Thereafter, the upper and lower substrates were bonded together with cell spacers (with a diameter of about 4 μm) and a seal member. In this case, the upper and lower substrates were arranged with respect to each other such that the direction in which treated portions of the film faced on one of two substrates was approximately perpendicular to the direction in which treated portions of the film faced on the other substrate. Subsequently, a predetermined liquid crystal material was injected into the gap between the substrates within a vacuum, and then the injection holes were sealed airtight, thereby obtaining TN-mode transmission type LCD panels.

The electrooptical characteristics of the LCD panels obtained in this manner were evaluated. Specifically, their transmittances to optically rotating light were measured with a polarizing microscope and the contrast ratios (CR) resulting from an applied voltage of about 5 V were also measured. In addition, the heat and light resistances thereof were further evaluated by a reliability/aging test using a UHP lamp at a temperature of about 80° C. and an illuminance of about 20,000,000 lx. The results are shown in the following Tables 1 and 2.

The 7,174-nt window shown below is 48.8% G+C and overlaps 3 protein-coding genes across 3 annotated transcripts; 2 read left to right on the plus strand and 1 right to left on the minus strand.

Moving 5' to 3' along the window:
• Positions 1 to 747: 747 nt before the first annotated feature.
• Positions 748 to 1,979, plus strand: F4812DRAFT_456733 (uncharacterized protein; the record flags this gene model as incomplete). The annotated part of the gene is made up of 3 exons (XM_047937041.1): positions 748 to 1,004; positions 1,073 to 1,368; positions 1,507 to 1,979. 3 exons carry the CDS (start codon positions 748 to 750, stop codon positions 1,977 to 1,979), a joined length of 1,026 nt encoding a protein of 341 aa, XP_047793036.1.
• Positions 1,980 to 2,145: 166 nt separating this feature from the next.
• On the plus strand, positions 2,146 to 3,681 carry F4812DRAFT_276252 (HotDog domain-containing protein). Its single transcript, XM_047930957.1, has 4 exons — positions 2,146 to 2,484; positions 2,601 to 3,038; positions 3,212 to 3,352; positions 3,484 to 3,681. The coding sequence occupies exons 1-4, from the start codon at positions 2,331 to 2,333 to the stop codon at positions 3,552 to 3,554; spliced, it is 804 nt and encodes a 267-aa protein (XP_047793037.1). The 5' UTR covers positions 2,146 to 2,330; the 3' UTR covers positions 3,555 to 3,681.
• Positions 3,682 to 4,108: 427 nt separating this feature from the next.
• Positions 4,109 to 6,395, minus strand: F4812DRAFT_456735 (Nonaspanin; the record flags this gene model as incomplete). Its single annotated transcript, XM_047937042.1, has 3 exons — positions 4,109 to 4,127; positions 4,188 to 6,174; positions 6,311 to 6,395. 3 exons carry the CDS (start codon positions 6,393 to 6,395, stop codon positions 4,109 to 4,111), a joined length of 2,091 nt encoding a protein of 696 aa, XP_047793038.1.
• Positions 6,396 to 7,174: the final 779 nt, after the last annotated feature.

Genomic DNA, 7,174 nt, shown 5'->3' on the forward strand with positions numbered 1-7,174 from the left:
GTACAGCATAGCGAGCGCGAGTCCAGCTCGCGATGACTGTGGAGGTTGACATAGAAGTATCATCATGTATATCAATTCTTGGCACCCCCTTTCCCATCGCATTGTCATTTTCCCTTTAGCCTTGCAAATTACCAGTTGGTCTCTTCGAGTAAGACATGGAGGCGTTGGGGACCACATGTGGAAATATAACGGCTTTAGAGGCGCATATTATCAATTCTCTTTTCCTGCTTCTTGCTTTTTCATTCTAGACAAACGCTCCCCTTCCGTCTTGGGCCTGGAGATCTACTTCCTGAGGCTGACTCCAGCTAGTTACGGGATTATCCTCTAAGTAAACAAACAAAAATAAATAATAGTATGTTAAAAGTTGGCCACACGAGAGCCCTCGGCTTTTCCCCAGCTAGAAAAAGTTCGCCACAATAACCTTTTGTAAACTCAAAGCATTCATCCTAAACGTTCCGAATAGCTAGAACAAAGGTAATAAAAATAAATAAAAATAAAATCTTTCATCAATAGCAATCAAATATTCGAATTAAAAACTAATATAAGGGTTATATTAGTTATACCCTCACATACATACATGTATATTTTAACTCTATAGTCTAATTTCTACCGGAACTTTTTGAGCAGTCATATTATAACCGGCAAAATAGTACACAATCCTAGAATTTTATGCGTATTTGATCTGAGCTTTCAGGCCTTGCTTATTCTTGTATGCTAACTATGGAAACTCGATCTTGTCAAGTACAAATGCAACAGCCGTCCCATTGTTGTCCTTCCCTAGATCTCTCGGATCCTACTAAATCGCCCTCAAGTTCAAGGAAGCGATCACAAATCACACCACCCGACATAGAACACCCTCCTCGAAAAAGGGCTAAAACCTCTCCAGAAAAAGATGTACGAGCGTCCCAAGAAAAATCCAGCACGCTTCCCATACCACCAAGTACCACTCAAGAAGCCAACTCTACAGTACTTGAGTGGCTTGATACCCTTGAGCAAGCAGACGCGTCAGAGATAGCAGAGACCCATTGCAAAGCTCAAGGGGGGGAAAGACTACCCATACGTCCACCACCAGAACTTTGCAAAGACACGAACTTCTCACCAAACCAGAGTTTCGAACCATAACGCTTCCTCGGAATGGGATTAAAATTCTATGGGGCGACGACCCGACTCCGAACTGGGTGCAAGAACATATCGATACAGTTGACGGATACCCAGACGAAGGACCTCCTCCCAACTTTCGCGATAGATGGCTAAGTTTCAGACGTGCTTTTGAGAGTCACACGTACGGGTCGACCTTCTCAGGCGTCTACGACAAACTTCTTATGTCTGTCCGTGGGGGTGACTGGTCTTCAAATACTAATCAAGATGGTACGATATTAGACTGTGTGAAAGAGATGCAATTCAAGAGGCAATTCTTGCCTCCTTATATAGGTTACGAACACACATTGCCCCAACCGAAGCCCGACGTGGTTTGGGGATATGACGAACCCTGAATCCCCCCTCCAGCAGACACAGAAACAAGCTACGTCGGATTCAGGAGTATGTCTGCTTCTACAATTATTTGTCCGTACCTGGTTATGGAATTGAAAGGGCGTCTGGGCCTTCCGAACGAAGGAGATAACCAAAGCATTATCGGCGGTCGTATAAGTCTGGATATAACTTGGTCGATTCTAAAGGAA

TABLE 1
Trans-
mittance
Degree of Crystal (%, 120 nm)
Alignment Crystal- Orientation 400 550 Ion
Films lization Ip value nm nm Beam
Ex. 1 Crystalline 95% <111> 82 95 Obliquely
ITO Ip = 0.1 irradiated
Ex. 2 Crystalline 95% <111> 82 95 Not
ITO Ip = 0.1 Irradiated
Ex. 3 Crystalline 90% <110> 71 82 Obliquely
ITO Ip = — Irradiated
Ex. 4 Crystalline 62% <111> 73 84 Obliquely
ITO Ip = 0.24 Irradiated
Cmp. 1 Amorph-  5% 74 83 Obliquely
ous (amorph- Irradiated
ITO ous)
Cmp. 2 Crystalline 57% <100> 68 78 Obliquely
ITO Ip = 0.35 Irradiated
Cmp. 3 Crystalline 67% <111> 72 82 Obliquely
ITO Ip = 0.25 Irradiated
Cmp. 4 Polyimide 61 73 Obliquely
(organic) Irradiated

TABLE 2
Electrooptical
Liquid crystal Characteristics
Orientation Trans- CR Reliability/aging
Uniformity mittance (5V) After 1,000 hours
Ex. 1 Good 81% 325 No variations in
display performance
Ex. 2 Good 82% 315 CR dropped by 10%
Ex. 3 Good 76% 298 No variations in
display performance
Ex. 4 Good 75% 297 No variations in
display performance
Cmp. 1 Fair 70% 256 CR dropped by 45%
(with tilt (with tilt variation
variations) increased)
Cmp. 2 Good 73% 271 CR dropped by 15%